St Georges Day

Discussion in 'Cookery' started by Tastytoggle, Feb 15, 2010.

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  1. Righto folks, I know we have some stunningly imaginative characters in our ranks, so I'm asking for your help. I want to conjure up a St George's day meal and fun finger buffet. I need to cater for veggies and non red meat eaters, so I'm looking down the steak, chicken breast and mushroom something or other route with rich dragon blood sauces? For the buffet, I was thinking lychees stuffed with seedless black grapes (dragon's eye balls) and pork scratching (roasted dragon scales). There must be loads more ideas. Please share them if you have any. Cheers!
  2. See if you can get some Dragon Fruit from an exotic fruit supplier - you'll see why if you can get one or two. They are about the size of a small grapefruit and will set the scene very well.

    Dragons breath sauce is good too - just crush a chilli in some tomato sauce and add a squeeze of lemon and garlic to taste, et voilla. Can be used as a marinade too.
    Dragons tails - BBQ some squid tentacles brushed with garlic and herb oil.

    Dragon snot - Sprite or 7-Up plus a scoop lime sherbet. Directions: put sherbert in a glass and pour on sprite or 7-Up. Serve with a spoon.
  3. Cheers mucker. I like it!
  4. mysteron

    mysteron LE Book Reviewer

    TT - Rushing out the door - but I will be back tonight. I have the menu you need:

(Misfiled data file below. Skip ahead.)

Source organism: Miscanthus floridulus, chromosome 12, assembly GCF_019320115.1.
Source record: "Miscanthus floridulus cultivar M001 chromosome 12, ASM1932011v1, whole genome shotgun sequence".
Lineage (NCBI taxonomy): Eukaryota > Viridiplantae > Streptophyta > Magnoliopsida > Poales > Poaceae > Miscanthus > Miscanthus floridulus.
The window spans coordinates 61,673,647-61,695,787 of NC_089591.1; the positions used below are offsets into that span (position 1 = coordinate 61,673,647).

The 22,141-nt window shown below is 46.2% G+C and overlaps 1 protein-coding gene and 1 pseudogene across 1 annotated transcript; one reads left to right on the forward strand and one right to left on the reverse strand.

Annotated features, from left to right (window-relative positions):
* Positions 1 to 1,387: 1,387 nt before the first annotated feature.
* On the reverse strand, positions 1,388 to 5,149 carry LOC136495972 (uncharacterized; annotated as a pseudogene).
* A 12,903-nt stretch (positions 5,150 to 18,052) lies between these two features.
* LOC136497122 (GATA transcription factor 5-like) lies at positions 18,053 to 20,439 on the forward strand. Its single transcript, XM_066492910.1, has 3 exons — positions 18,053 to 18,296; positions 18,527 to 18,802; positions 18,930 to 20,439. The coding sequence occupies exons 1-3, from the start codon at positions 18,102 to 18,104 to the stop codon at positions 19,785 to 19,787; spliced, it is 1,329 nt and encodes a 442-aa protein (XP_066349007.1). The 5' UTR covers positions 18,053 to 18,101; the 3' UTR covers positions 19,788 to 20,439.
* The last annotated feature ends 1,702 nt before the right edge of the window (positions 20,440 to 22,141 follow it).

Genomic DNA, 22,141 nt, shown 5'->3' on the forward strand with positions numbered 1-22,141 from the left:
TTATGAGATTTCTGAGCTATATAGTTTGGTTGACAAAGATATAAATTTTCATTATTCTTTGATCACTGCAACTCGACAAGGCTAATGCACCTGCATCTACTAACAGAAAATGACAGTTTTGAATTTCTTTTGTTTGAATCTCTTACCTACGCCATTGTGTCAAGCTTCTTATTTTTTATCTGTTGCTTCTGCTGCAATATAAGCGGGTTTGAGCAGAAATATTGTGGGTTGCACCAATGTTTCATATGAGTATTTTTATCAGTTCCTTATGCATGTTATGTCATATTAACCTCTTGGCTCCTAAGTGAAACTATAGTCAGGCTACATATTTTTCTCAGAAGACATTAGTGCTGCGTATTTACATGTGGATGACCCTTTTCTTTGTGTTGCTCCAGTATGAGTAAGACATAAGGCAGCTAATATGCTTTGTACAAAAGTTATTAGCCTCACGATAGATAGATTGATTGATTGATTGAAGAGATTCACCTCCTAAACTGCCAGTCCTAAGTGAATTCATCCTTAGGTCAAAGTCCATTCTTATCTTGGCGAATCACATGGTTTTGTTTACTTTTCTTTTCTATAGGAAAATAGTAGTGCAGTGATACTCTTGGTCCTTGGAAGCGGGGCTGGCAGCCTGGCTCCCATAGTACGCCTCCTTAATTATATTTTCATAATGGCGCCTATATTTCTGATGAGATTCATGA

Think about lances (skewering dragons), think about armour on St.George (strong batter) and you are on the right lines.

    Don't forget to get some good english beer in as well.
  5. Absolutely! look forward to your post. Cheers
  6. mysteron

    mysteron LE Book Reviewer

    OK - just got in so whilst everything is firing up:

    1. Salmon with Cucumber "Scales" on a horseradish butter & brioche.

    Obviously, make a creamy horseradish sauce with the butter and smoothly spread onto some lightly toasted brioche, salmon on top and make some dragon scales from the cucumber to go on top. Olive oil drizzle. Done.

    2. Dragons Breath Pork Belly.
    Buy some really nice belly pork (£3.81 was the last cut I bought - makes 2 meals). Cure in Salt, Pepper, Thyme, Star Anise and Cloves - mixed together then rubbed onto the meat - for 8 hours (overnight).
    Wash the excess off the meat.
    Then with a rough chopped mirrepoix - that is leeks, carrots, onions and celery (Escoffier) - place with the meat into a deep roasting pan. Cover in Chicken stock, making sure the meat is submerged fully, and braise in the oven at 110 degrees for about 6 hours, checking regularly to ensure the meat remains submersed.
    Remove cut in half and lay on half onto a plate with another on top and add a weight to press the belly flat. If you want to do the dish another time, this will last safely in the fridge for 3 days.
    With the other half, trim the skin off and retain and reserve the meat for another canapé. Once required, cut the belly pork into thin portion sizes, lightly pat the skin side with oil and fry skin side down in a pan until the skin is golden. Then finish by placing the pan in the oven at maximum whack for about 8 - 10 mins until the meat is thoroughly heated through.